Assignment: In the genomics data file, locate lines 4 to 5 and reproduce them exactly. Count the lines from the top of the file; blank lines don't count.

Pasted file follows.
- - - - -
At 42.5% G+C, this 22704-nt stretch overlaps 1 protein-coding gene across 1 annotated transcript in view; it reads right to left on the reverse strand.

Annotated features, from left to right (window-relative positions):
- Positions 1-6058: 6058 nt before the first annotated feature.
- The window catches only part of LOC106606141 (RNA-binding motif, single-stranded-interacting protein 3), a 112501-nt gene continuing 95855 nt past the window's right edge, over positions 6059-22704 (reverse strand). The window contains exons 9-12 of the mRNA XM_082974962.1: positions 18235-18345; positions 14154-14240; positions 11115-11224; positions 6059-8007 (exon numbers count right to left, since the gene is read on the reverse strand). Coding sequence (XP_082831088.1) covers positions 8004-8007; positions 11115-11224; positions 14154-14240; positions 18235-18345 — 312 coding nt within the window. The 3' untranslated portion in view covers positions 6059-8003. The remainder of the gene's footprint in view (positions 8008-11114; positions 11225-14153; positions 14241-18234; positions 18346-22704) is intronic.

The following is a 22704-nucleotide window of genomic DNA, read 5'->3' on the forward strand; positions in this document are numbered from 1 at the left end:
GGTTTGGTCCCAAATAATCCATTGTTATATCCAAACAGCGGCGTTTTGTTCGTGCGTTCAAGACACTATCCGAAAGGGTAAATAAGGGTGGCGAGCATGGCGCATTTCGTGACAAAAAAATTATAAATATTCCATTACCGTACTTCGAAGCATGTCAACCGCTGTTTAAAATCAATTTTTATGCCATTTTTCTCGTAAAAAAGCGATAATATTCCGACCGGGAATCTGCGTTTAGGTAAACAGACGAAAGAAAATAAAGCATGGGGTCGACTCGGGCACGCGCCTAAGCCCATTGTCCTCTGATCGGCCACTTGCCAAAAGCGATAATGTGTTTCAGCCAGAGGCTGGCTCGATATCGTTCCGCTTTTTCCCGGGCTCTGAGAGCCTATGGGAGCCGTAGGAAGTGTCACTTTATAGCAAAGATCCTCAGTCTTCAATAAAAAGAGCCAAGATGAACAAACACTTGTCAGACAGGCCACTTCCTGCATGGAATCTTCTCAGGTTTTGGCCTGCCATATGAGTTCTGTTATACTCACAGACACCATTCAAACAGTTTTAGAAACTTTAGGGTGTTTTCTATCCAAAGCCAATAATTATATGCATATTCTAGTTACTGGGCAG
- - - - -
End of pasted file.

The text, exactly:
- The window catches only part of LOC106606141 (RNA-binding motif, single-stranded-interacting protein 3), a 112501-nt gene continuing 95855 nt past the window's right edge, over positions 6059-22704 (reverse strand). The window contains exons 9-12 of the mRNA XM_082974962.1: positions 18235-18345; positions 14154-14240; positions 11115-11224; positions 6059-8007 (exon numbers count right to left, since the gene is read on the reverse strand). Coding sequence (XP_082831088.1) covers positions 8004-8007; positions 11115-11224; positions 14154-14240; positions 18235-18345 — 312 coding nt within the window. The 3' untranslated portion in view covers positions 6059-8003. The remainder of the gene's footprint in view (positions 8008-11114; positions 11225-14153; positions 14241-18234; positions 18346-22704) is intronic.

The following is a 22704-nucleotide window of genomic DNA, read 5'->3' on the forward strand; positions in this document are numbered from 1 at the left end: